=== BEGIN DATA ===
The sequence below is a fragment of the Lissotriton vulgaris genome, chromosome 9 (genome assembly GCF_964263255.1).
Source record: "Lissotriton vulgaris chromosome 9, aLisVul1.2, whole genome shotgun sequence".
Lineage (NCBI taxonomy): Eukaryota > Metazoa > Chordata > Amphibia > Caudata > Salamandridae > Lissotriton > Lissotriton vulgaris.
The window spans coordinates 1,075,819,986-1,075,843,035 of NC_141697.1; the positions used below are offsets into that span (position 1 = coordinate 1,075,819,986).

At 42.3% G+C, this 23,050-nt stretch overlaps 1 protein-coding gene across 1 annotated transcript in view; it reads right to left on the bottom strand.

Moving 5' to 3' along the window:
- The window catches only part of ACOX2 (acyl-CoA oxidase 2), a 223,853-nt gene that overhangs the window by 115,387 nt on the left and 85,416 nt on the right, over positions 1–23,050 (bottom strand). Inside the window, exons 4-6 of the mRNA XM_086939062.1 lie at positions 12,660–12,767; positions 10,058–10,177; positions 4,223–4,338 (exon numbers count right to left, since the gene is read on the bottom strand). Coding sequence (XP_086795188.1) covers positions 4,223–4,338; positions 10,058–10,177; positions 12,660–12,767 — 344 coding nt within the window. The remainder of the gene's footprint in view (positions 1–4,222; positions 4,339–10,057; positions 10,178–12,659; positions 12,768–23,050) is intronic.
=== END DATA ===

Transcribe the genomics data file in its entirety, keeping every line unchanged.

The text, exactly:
The sequence below is a fragment of the Lissotriton vulgaris genome, chromosome 9 (genome assembly GCF_964263255.1).
Source record: "Lissotriton vulgaris chromosome 9, aLisVul1.2, whole genome shotgun sequence".
Lineage (NCBI taxonomy): Eukaryota > Metazoa > Chordata > Amphibia > Caudata > Salamandridae > Lissotriton > Lissotriton vulgaris.
The window spans coordinates 1,075,819,986-1,075,843,035 of NC_141697.1; the positions used below are offsets into that span (position 1 = coordinate 1,075,819,986).

At 42.3% G+C, this 23,050-nt stretch overlaps 1 protein-coding gene across 1 annotated transcript in view; it reads right to left on the bottom strand.

Moving 5' to 3' along the window:
- The window catches only part of ACOX2 (acyl-CoA oxidase 2), a 223,853-nt gene that overhangs the window by 115,387 nt on the left and 85,416 nt on the right, over positions 1–23,050 (bottom strand). Inside the window, exons 4-6 of the mRNA XM_086939062.1 lie at positions 12,660–12,767; positions 10,058–10,177; positions 4,223–4,338 (exon numbers count right to left, since the gene is read on the bottom strand). Coding sequence (XP_086795188.1) covers positions 4,223–4,338; positions 10,058–10,177; positions 12,660–12,767 — 344 coding nt within the window. The remainder of the gene's footprint in view (positions 1–4,222; positions 4,339–10,057; positions 10,178–12,659; positions 12,768–23,050) is intronic.